Adam Tuttle

What I Want From My Next Tech Stack

I've been working on the web full time since 2005, part time since 2000, and for fun since 1997, and the vast majority of that was writing CFML ("ColdFusion"). A handful of years ago I decided I was done investing my energy into CFML and that I wanted to move on to something else. Whether or not I was a "big fish," CFML is undeniably a small pond, and I felt a calling to a larger pond.

The most logical next place for me seems to be full-stack JavaScript. It's been 8+ years that I've been comfortable using Node.js, but not doing it as my mainstay. I often have my fingers in AWS Lambda (always Node.js); I've written several tools, microservices, and dashboards using vanilla React and a few with Next.js; and I've dabbled with Gatsby and Eleventy.

And yet on average I still write at least an order of magnitude more CFML than JavaScript on any given day. But now more than ever I can see that the sun is setting on CFML in my career. My team is growing, we all agree that CFML's days in our stack are numbered, and we are taking steps to migrate away from it. We have been taking these steps for almost a year now. Migrating big apps takes a long time.

What does the future hold? #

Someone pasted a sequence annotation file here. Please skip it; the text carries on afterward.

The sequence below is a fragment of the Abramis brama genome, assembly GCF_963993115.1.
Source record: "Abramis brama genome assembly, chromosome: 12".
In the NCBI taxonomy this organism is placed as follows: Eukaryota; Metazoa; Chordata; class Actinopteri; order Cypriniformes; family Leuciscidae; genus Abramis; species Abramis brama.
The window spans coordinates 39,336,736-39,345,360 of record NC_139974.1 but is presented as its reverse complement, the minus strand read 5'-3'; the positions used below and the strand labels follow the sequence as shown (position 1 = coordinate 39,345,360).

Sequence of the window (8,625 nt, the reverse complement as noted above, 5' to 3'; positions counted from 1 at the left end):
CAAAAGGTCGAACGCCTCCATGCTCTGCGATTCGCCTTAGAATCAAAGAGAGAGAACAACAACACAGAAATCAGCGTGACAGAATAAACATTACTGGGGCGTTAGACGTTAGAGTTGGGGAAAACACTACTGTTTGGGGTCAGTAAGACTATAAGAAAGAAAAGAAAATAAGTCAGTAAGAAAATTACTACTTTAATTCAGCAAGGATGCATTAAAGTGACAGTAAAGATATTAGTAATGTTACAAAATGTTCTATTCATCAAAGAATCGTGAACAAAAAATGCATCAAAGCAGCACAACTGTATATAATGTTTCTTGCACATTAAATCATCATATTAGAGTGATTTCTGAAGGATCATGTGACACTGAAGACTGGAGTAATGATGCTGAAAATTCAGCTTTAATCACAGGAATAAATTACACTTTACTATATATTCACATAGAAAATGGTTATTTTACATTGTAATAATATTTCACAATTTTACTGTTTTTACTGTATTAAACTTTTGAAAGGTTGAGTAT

As we start to look toward the future I can't help but feel that there are no good (public) examples of how to organize a truly large React.js application. There is zero content on this subject on egghead.io. I am intrigued by the idea of Remix, but it's too young and I'm not willing to bet the farm on it yet. The most obvious choice seems to be Next.js.

I have a bunch of experience writing Next apps, and I certainly find a lot to like about them, but something I've never quite figured out is how to organize them for large-scale applications. Thinking about that recently, I decided it might be helpful to write down my goals for our tech stack after we leave CFML behind. So in no particular order, here's what I'm looking for:

There are other things that we'll get from other aspects of the stack, like: Automated zero-downtime deploys with support for fast rollbacks, which we'll get from ECS Fargate, but I'm scoping this article to the programming language/platform/framework.

That's all I can think of for the moment, and I think that most of those boxes are easily checked by JavaScript and Next.js, which is why I said it seemed like an obvious choice. While it does have file-system based routing, one issue that I still struggle with in Next applications is organizing files.

Organizing large Next.js apps #

Next apps have a pages/ directory where each route ("page") is defined.

pages/
index.js
login.js
dashboard.js
users/
index.js
edit.js
reports/
a.js
b.js
c.js
...
marketing/
index.js
lists/
index.js
search.js
edit.js
messages/
index.js
calendar.js
edit.js
activity.js

Each of these JS files defines a Page, but don't forget that we're talking about React.js and so each page is broken down into at least a few, and possibly hundreds of reusable and shared components. The interlocking components aspect of React is fantastic and one of the reasons that I love it so much, but where do they go?

One nice thing about Next.js is that they let you create aliases for import/require statements, so that you can change this:

import MessageGrid from '../../../../../components/marketing/messages/grid.js';